This article is part of a series and ongoing reporting on Latinx communities in North Carolina. Click here to read more.
The danger of a single story
I remember one of the first interactions I had in North Carolina back in 2015. Somebody asked me whether I came from New York. When I said I came from Guatemala, their immediate response was, “Oh! That’s probably it.”
I didn’t know it at the time, but this was the first of countless back-and-forths illustrating the story people in the United States tell themselves the first time they see me or interact with me.
We all inadvertently rely on preconceived notions when we meet someone. Filling gaps in our knowledge helps us stay ahead of the curve. But this behavior becomes harmful when people’s notions stem from similar sources, creating a single story that seems to accurately portray a certain group of people.
Chimamanda Ngozi Adichie explains this in her talk on “The danger of a single story.”
“Show a people,” she says, “as one thing, as only one thing, over and over again, and that is what they become.”
The single story narrative becomes even more harmful when it molds our values and dictates our actions. Back in early 2017, while talking with a professor, I mentioned Guatemala’s current events, which led to the topic of immigration. My professor asked about my immigration status. When I told him I’m a U.S. citizen, he responded, “So, this doesn’t affect you.”
“So, this doesn’t affect you.” I mulled over this response for quite some time. When I stated my immigration status, his reaction felt as if he had called my bluff. When I stated my immigration status, in his eyes, I went from being a Guatemalan who’s fighting for her rights to a U.S. citizen who shouldn’t worry her pretty little head over such things. When I stated my immigration status, I saw how he turned off his empathy switch right in front of me.
I realize now that, for the entirety of our conversation, he kept at the top of his mind all the preconceived ideas he had archived about the Latinx community. And when I challenged his ideas, his response was to call me out as an imposter of sorts, negating my identity and existence. If he thought that I, a Guatemalan-American citizen, shouldn’t worry about these things, then how in the world would he realize that he, too, should worry about our migrant community, our Latinx community?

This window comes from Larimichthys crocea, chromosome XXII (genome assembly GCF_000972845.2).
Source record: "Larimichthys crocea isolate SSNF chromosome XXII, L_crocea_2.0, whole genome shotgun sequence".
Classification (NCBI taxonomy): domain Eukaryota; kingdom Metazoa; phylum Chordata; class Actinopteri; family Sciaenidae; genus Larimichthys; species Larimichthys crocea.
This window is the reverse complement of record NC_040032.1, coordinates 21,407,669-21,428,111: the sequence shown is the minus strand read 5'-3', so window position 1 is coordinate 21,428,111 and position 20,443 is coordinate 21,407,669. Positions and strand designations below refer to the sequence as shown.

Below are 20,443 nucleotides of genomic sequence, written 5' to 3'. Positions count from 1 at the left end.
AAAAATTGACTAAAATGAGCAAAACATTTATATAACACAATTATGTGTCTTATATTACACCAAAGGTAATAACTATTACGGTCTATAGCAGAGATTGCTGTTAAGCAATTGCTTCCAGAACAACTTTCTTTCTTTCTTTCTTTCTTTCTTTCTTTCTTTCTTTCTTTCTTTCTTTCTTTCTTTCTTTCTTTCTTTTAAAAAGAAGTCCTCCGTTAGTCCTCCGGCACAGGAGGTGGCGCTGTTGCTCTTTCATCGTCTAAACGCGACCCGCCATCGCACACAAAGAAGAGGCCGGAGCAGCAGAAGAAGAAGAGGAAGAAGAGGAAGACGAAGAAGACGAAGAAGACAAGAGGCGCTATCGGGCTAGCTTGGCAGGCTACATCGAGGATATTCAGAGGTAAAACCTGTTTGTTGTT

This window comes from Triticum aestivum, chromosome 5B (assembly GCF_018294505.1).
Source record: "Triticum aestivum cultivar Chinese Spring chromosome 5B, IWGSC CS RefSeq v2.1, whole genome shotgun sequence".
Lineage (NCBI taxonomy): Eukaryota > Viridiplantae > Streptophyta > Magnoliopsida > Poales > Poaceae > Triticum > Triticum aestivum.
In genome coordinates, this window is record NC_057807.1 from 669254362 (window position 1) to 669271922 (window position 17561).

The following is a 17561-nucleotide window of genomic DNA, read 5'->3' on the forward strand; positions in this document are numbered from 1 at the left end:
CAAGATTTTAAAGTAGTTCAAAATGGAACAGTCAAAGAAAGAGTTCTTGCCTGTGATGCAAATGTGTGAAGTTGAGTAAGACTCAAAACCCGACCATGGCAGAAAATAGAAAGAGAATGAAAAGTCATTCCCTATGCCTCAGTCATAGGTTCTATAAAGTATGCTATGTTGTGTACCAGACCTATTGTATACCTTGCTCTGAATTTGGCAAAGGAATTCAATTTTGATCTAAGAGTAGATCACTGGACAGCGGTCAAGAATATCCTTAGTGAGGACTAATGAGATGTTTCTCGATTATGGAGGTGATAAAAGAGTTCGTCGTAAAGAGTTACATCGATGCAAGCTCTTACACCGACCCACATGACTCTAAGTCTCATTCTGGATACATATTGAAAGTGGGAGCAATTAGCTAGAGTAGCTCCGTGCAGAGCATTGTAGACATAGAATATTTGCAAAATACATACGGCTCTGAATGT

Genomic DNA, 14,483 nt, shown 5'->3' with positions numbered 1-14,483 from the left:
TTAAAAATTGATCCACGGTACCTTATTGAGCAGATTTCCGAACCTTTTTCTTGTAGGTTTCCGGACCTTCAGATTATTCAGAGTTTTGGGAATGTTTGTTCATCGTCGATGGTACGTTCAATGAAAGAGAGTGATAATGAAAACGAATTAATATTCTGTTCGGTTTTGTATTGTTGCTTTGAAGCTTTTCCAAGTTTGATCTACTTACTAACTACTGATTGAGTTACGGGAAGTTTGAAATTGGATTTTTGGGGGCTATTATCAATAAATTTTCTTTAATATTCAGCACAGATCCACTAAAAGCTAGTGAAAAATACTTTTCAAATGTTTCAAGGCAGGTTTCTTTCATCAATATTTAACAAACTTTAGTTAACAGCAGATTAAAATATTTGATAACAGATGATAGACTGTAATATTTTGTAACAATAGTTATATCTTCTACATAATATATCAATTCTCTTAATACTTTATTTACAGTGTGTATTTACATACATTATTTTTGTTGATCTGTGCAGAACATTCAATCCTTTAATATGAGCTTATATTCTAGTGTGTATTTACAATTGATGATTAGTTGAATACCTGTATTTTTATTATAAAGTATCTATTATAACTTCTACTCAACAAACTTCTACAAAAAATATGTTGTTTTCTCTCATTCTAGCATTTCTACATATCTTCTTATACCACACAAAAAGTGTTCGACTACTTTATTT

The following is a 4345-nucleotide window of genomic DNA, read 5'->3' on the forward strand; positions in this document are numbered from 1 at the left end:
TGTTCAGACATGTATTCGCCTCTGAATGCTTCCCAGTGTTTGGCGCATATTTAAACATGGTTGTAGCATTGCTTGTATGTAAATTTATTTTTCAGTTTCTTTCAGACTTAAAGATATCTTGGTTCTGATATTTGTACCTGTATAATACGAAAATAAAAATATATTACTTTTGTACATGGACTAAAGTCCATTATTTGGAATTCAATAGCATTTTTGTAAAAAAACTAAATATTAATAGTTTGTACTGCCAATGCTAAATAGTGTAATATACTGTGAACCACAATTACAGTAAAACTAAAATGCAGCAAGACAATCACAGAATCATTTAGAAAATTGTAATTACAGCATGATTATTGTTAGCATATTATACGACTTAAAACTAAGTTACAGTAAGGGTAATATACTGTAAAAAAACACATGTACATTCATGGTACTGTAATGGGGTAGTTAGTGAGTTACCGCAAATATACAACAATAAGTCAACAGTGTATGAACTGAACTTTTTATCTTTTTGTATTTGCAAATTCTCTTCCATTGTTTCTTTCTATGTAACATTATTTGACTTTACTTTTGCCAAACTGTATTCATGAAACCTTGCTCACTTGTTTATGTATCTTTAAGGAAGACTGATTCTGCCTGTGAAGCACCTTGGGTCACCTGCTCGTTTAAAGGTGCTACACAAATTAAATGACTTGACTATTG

Comunidad/Community: Setting aside our single story of Latinx people
Over the next several weeks, and then in the months and years to come, EdNC will be releasing stories about the Latinx community in North Carolina.
The name of this series, Comunidad/Community, is very intentional. We hope these articles will help you put aside the single story you know about the Latinx community in North Carolina and make room for the countless stories of strength and perseverance that make up our community.
Meet Alex, Ricky, Alessandro — and me too! This is who we, as Latinx individuals, really are.
Meet Alex Villeda. A medical student, he fights for the most vulnerable in our society. He believes in his community’s ability to create change. “I am me,” he says.
Ricky Hurtado is a proud product of our public schools in Lee County. He is a first generation college student and Princeton graduate. He is the co-founder of LatinxEd, which supports Latinx students. He is a dreamer, a doer, a fighter, an advocate for our children. He knows no other home but North Carolina.
Alessandro Garcia has a vivid imagination. He is Captain America’s friend, Venom, and Spider-Man rolled into one. He loves his family and loves to show off his toys.
I am Carol Anne Bono Reyes. I am the daughter and sister of my heroes. I am fluent in Spanglish. I’m a first generation graduate student. I am still figuring out my place in this world.
Yes, our stories are filled with struggles, but they’re also filled with resilience and dreams. Our whole stories matter, not the one-sided narratives that make it seem as if migrant and refugee issues happen in a bubble, isolated from every other community.
Only when we take the time to realize that issues affecting migrants, immigrants, and refugees affect all of us will we understand that we all are part of the same community — la misma comunidad.
We hope you enjoy our stories. Happy you could join us on this journey.
We will continue covering stories of our Latinx/ESL community after Comunidad runs its course. If you know any Latinx/ESL stories, want to share a resource, or simply say hi, you can reach me at firstname.lastname@example.org.
Also, please fill out the survey below and let us know what topics you’d like us to cover about the Latinx and ESL communities in North Carolina.